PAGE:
Day 5: Bluff, UT to Moab, UT

Tuesday 9/13

Ever meet a stranger at a bar, go home with him/her, and then wake up the next morning only to be slightly alarmed at what you resorted to? Me neither, but I suspect the feeling you get is not unlike how we felt when daylight cast its harsh light on our “cabin.”

Don’t get me wrong: I was delighted to find this port in the storm. I was just a little surprised that they could consistently extract $80 from travellers for this oversized tool shed (this particular shed held two units). Then again, it’s on the way to Monument Valley so location is king.

The inside was no more charming with its cold white cinder block walls, but at least the lodging fulfilled two very important requirements: 1) It didn’t stink and 2) It didn’t make me itch.

Really, I’m glad it was there, but I probably won’t ever need to drop in again…although if it gets sold and they spruce it up with a paint job, I’ll reconsider. I did like the protective stable for our horses.

We left Bluff and made the hour-long trip to Monticello, where we stopped for breakfast. Just outside of the diner we saw ourselves in motorless form. Two guys were travelling by bicycle and had pitched camp on the far end of the parking lot. People think that travelling by motorcycle is tough, but I personally tip my hat to cyclists. They have all the challenges that we do, and on top of it they still have to pedal, no matter how shot their legs are.

We were once again faced with the issue of bringing Simon into a restaurant. This time we didn’t bother asking if it was ok — I just put the backpack on the seat next to me. The waitress took our order and never even noticed Simon, who was silent (I also did my best to hold my menu in a way that would block her view). Simon can get a little vocal if we make him sit and watch us eat, so I slipped him little pieces of my pancake at regular intervals to secure his silence.

After breakfast we picked up the TAT on the north end of Monticello. It was exciting to finally get on the trail we had been preparing so long for. The initial stretch was wide dirt roads through farm lands.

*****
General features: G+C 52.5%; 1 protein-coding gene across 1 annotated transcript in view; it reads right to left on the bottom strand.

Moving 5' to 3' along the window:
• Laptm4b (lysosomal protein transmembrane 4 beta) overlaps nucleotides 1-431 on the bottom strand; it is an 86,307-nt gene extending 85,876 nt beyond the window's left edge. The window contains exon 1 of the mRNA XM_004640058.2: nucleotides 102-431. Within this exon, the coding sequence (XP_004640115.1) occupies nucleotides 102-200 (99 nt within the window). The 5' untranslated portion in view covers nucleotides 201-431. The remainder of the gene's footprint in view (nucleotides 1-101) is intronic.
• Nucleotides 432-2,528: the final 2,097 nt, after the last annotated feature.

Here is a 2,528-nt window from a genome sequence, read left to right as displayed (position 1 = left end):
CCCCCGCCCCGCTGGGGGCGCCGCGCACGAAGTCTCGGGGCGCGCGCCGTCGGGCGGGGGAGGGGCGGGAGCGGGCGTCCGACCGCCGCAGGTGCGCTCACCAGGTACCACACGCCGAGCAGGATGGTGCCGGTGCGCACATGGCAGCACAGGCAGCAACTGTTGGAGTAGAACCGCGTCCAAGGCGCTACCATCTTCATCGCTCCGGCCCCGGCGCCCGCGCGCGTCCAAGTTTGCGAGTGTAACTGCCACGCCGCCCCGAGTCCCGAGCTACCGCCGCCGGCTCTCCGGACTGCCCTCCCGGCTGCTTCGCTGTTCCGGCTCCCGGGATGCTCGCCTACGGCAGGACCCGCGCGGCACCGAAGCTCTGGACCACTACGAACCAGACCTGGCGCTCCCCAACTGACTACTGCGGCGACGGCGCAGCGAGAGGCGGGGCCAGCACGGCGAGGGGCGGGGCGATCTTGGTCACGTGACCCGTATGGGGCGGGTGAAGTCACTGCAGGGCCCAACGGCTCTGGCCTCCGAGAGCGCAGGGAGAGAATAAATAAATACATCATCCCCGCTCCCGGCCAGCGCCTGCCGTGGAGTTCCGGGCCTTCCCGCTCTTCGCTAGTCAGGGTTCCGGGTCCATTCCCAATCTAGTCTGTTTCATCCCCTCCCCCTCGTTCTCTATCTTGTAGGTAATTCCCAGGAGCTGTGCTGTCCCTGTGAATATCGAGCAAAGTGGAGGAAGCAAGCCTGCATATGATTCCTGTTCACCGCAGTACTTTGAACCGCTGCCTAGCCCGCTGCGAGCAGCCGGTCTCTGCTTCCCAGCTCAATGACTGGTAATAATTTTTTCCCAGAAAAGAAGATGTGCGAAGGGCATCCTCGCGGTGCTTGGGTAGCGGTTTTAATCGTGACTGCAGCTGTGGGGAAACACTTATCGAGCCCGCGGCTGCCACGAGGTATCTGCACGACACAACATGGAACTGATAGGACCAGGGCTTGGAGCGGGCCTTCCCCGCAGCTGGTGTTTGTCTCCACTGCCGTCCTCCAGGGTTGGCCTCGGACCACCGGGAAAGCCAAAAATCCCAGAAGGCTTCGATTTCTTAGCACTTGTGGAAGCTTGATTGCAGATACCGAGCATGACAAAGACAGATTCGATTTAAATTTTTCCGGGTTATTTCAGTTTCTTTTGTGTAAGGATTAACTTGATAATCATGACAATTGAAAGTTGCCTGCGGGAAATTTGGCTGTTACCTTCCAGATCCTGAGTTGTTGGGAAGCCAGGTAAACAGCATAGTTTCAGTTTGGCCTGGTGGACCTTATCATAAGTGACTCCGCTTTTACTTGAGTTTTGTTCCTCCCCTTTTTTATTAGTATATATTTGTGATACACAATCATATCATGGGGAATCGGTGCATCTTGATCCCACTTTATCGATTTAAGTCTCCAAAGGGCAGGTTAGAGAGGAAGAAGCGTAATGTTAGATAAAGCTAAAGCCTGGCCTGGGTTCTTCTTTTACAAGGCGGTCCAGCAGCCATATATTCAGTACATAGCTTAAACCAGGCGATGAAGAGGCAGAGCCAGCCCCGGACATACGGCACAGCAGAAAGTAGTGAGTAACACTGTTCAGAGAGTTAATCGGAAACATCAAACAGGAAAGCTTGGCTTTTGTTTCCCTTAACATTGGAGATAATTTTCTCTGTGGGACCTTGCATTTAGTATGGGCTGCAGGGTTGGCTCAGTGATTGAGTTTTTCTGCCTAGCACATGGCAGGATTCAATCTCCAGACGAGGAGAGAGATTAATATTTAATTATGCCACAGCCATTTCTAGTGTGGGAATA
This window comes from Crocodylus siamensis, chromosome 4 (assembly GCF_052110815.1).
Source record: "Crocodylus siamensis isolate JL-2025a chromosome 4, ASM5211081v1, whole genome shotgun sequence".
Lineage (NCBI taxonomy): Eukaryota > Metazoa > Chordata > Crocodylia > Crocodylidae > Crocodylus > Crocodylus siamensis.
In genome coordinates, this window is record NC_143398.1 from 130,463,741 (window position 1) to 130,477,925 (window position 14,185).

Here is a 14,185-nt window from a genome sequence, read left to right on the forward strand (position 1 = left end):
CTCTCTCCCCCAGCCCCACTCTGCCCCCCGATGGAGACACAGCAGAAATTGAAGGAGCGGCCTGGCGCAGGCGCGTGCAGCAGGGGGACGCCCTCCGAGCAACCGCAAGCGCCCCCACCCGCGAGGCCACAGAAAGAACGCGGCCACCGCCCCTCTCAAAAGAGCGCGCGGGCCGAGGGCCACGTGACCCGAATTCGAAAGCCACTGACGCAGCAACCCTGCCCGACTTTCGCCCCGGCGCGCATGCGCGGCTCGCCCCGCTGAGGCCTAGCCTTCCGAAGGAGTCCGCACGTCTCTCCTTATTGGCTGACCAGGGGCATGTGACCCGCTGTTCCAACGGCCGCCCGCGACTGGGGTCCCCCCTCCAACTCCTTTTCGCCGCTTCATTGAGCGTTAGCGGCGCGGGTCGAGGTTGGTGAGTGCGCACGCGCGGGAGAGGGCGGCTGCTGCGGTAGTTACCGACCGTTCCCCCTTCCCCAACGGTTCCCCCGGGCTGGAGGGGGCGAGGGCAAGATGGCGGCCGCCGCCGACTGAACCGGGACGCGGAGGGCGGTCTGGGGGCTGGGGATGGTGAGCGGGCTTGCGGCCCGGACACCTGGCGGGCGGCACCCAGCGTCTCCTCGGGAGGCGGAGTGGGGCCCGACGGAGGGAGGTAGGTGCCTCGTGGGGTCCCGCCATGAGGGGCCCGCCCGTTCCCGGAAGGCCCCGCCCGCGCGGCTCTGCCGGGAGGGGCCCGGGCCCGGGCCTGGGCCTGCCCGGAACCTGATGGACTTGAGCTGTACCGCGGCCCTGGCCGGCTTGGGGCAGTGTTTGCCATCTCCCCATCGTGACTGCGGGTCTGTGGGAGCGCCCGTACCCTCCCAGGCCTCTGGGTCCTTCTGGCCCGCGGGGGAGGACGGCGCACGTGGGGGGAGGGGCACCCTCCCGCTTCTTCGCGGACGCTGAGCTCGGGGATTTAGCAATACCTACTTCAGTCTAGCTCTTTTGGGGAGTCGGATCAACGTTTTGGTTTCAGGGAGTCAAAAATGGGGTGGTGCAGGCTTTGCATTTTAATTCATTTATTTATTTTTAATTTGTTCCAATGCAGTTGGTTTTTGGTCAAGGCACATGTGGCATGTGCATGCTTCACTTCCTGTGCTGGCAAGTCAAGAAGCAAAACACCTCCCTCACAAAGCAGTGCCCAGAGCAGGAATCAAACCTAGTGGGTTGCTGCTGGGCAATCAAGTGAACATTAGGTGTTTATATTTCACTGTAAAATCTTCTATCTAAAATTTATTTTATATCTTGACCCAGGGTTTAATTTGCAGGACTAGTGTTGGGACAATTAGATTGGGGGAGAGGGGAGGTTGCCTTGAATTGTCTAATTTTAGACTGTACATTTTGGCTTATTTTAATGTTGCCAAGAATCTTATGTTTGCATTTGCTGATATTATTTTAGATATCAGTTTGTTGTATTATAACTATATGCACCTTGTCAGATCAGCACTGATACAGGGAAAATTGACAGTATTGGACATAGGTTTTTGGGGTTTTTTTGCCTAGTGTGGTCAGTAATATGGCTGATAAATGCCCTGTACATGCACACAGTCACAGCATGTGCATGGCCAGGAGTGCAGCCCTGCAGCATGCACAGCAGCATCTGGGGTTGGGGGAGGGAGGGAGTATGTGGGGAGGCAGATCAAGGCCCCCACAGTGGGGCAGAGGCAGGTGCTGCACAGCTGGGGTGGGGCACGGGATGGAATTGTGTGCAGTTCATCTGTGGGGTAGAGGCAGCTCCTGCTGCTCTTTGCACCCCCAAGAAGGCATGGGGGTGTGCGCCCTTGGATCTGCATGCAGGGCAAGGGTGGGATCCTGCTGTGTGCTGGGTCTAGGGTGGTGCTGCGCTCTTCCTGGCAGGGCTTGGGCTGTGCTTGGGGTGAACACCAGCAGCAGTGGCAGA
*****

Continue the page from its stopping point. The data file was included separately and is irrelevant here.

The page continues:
Not sure where the owner of this was, but it was worth a picture. It definitely wasn’t loaded down for the TAT.

At one of our bio breaks we wanted to see if Simon could be defeated by a cattle guard so we left him on one side while we went to the other. At first we thought maybe he was the stupidest Jack Russell Terrier ever, but it became evident he was fixated on the ground below. When he was done with his investigating, he finally stepped his way to us. Dogs: 1, Cows: 0.

We started into the Manti-La Sal National Forest, where we’d encounter the first of a recurring theme: cows (yes, the very ones who are also fooled by painted stripes!). Simon took exception to how slowly these two moved and had an extensive barking session to air his disgust; his head and neck were sticking out as far as it could through the porthole. Wayne’s main animal concern was deer, as one had already jumped in front of him and they only missed colliding because the trajectory was just off.

There was a light rain at about 10,000 feet so we put on our rain gear. At about 8,000 feet the rain stopped and in another couple thousand feet the temperature had gone from kinda cold to uncomfortably hot. As we stopped to strip off our rain gear, a group of riders came by. I think they were with Butler Maps and were doing some filming as well as map research.

When we arrived in Moab we got a camp site at Slick Rock RV park and then headed over to Moab Powersports to get tires we had purchased in advance. They started working on our bikes as soon as we got there. Yes, we could’ve changed them ourselves, but four tires were just enough of a pain in the ass that we were glad to pay someone else to do them.

Simon, surly from having been trapped in a backpack for several days, took it out on Jake, the shop mascot, with a solid left hook.

After the tires were on, we returned to the RV park to set up camp. It’s about this time into the trip when the days start to blend into each other. It hasn’t even been a week yet and I can no longer tell what day it is. Sunday? Wednesday? Friday? I suppose it’s not really important, but it just feels somewhat disconcerting, like everyone in the world knows something I don’t. I’m just going to have to get used to it.


Day 5 overview: 162 miles

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